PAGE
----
When Harriet and Harvey Bookstein invited Rabbi Don Goor and Cantor Evan Kent to dinner at Mastro's last August, Rabbi Goor assumed it would simply be a lovely evening with generous, caring congregants whom he had known for years. But the Booksteins had a surprise for the rabbi of Temple Judea in Tarzana, California—one that would move him to tears, or as he later described, "made me feel completely ferklempt."

Six months earlier, the Bookstein family had made an unusual request when they agreed to support the temple's Legacy project with the gift of a new sanctuary. Holders of the naming rights, they wished to name the sanctuary in honor of Rabbi Donald Goor, with the stipulation that he remain unaware of the tribute until the very last minute, when his name was actually installed on the wall. They understood his deep sense of humility and that such a great honor might initially embarrass him.

"Rabbi Goor has been such an integral part of our family for years, officiating at weddings, b'nai mitzvah, funerals, and important lifecycles," explain Harvey and Harriet. "He is really the essence of Judaism and Temple Judea for us, and it was a shared family decision to name the sanctuary for him. We wanted to pay him tribute in a permanent, enduring way, so his legacy would be forever honored at Temple Judea."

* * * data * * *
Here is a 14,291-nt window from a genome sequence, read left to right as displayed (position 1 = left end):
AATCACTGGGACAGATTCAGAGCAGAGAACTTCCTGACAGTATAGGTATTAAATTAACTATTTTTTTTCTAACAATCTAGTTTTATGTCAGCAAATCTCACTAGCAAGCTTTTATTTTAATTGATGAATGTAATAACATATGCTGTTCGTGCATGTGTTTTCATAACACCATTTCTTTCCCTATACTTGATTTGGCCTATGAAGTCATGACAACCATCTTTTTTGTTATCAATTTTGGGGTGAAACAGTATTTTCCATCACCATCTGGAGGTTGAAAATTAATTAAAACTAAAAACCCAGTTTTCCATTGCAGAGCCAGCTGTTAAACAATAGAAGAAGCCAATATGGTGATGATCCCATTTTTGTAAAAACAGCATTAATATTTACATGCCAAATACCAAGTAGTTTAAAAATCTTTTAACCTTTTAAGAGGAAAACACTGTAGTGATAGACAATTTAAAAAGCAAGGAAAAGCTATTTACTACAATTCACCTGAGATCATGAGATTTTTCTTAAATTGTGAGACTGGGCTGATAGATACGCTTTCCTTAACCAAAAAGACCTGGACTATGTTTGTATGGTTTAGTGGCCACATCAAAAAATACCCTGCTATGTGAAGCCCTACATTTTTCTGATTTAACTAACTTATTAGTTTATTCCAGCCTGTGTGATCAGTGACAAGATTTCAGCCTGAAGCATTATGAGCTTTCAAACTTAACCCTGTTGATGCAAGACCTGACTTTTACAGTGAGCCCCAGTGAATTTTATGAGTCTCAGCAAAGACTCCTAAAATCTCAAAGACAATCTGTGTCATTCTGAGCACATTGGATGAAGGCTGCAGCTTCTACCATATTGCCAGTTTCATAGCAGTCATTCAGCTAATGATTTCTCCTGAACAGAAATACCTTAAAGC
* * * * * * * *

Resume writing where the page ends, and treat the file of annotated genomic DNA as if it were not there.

Co-conspirator Ellen Franklin, the temple's executive director, kept their secret during construction, going so far as to scramble the letters on the order form so the sign company wouldn't accidentally leak the news. She also had to creatively stall when Rabbi Goor repeatedly expressed concern that the Bookstein name was not on the sanctuary wall just days before the grand opening.

As dessert wound down on the night of the big reveal, the Booksteins brought out two large bags of wooden letters they had fabricated for the occasion, explaining that playing Scrabble after a special dinner was a family tradition. Opening the first bag, Rabbi Goor and Cantor Kent played around with the letters, unsure of exactly what they were doing. After some speedy wordsmithing, they realized the letters spelled out "Rabbi Donald Goor," and Rabbi Goor delightedly said he would be proud to hang these nice letters on his office wall. Smiling, the Booksteins encouraged him to work on the second bag of letters. This took a little more effort, but eventually Rabbi Goor figured out S-A-N-C-T-U-A-R-Y. Puzzled, he and Cantor Kent stared at the combination of words for several minutes until the realization hit.

"I just couldn't believe such generosity, that they would want to honor me with my name on our sanctuary," Rabbi Goor says. "It was emotional, exciting, and I was in tears. I felt tremendously humbled, slightly uncomfortable, and hugely grateful."

Just before the grand opening, Rabbi Goor stood at the entrance to the sanctuary and for the first time saw his name displayed in beautiful brushed silver letters.

"Among all the feelings that welled up in me was one overwhelming thought. I wished I could share this great honor with my mom. She would have been so proud."


-Gail Aspinwall, public relations writer and member of Temple Judea, Tarzana, California.




 


Union for Reform Judaism.